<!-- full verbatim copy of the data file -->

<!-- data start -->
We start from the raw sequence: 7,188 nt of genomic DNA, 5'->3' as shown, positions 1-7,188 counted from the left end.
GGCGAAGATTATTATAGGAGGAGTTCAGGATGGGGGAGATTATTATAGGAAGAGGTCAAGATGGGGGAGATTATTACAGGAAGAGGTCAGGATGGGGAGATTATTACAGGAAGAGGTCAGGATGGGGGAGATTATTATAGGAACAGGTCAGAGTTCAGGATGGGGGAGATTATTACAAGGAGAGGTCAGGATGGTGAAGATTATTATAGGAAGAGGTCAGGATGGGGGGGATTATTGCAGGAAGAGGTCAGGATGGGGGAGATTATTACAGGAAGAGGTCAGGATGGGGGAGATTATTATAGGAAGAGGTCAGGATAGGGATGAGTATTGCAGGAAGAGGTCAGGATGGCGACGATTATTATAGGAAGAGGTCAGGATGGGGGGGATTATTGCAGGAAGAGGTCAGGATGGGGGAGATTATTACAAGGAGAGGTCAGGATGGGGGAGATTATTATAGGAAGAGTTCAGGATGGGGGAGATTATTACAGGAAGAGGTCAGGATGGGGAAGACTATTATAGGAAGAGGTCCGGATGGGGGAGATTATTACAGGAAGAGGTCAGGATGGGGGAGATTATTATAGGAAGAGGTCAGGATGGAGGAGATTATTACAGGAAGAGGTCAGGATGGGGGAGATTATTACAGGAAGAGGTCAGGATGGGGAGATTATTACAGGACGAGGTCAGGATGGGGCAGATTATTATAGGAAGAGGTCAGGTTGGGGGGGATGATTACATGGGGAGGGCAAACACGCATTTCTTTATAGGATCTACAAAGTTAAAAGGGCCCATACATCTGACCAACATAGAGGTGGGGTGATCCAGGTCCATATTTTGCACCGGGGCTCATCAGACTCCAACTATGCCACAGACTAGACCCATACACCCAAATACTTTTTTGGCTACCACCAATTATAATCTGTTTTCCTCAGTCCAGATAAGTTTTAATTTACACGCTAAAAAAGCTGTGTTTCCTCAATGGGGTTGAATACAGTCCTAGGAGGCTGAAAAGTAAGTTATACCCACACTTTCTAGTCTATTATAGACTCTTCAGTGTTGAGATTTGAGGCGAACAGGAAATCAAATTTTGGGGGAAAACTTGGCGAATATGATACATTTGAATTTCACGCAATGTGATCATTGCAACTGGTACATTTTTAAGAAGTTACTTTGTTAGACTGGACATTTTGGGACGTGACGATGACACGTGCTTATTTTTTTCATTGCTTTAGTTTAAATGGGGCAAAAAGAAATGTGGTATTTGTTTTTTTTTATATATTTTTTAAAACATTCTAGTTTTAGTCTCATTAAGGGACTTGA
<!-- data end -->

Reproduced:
We start from the raw sequence: 7,188 nt of genomic DNA, 5'->3' as shown, positions 1-7,188 counted from the left end.
GGCGAAGATTATTATAGGAGGAGTTCAGGATGGGGGAGATTATTATAGGAAGAGGTCAAGATGGGGGAGATTATTACAGGAAGAGGTCAGGATGGGGAGATTATTACAGGAAGAGGTCAGGATGGGGGAGATTATTATAGGAACAGGTCAGAGTTCAGGATGGGGGAGATTATTACAAGGAGAGGTCAGGATGGTGAAGATTATTATAGGAAGAGGTCAGGATGGGGGGGATTATTGCAGGAAGAGGTCAGGATGGGGGAGATTATTACAGGAAGAGGTCAGGATGGGGGAGATTATTATAGGAAGAGGTCAGGATAGGGATGAGTATTGCAGGAAGAGGTCAGGATGGCGACGATTATTATAGGAAGAGGTCAGGATGGGGGGGATTATTGCAGGAAGAGGTCAGGATGGGGGAGATTATTACAAGGAGAGGTCAGGATGGGGGAGATTATTATAGGAAGAGTTCAGGATGGGGGAGATTATTACAGGAAGAGGTCAGGATGGGGAAGACTATTATAGGAAGAGGTCCGGATGGGGGAGATTATTACAGGAAGAGGTCAGGATGGGGGAGATTATTATAGGAAGAGGTCAGGATGGAGGAGATTATTACAGGAAGAGGTCAGGATGGGGGAGATTATTACAGGAAGAGGTCAGGATGGGGAGATTATTACAGGACGAGGTCAGGATGGGGCAGATTATTATAGGAAGAGGTCAGGTTGGGGGGGATGATTACATGGGGAGGGCAAACACGCATTTCTTTATAGGATCTACAAAGTTAAAAGGGCCCATACATCTGACCAACATAGAGGTGGGGTGATCCAGGTCCATATTTTGCACCGGGGCTCATCAGACTCCAACTATGCCACAGACTAGACCCATACACCCAAATACTTTTTTGGCTACCACCAATTATAATCTGTTTTCCTCAGTCCAGATAAGTTTTAATTTACACGCTAAAAAAGCTGTGTTTCCTCAATGGGGTTGAATACAGTCCTAGGAGGCTGAAAAGTAAGTTATACCCACACTTTCTAGTCTATTATAGACTCTTCAGTGTTGAGATTTGAGGCGAACAGGAAATCAAATTTTGGGGGAAAACTTGGCGAATATGATACATTTGAATTTCACGCAATGTGATCATTGCAACTGGTACATTTTTAAGAAGTTACTTTGTTAGACTGGACATTTTGGGACGTGACGATGACACGTGCTTATTTTTTTCATTGCTTTAGTTTAAATGGGGCAAAAAGAAATGTGGTATTTGTTTTTTTTTATATATTTTTTAAAACATTCTAGTTTTAGTCTCATTAAGGGACTTGA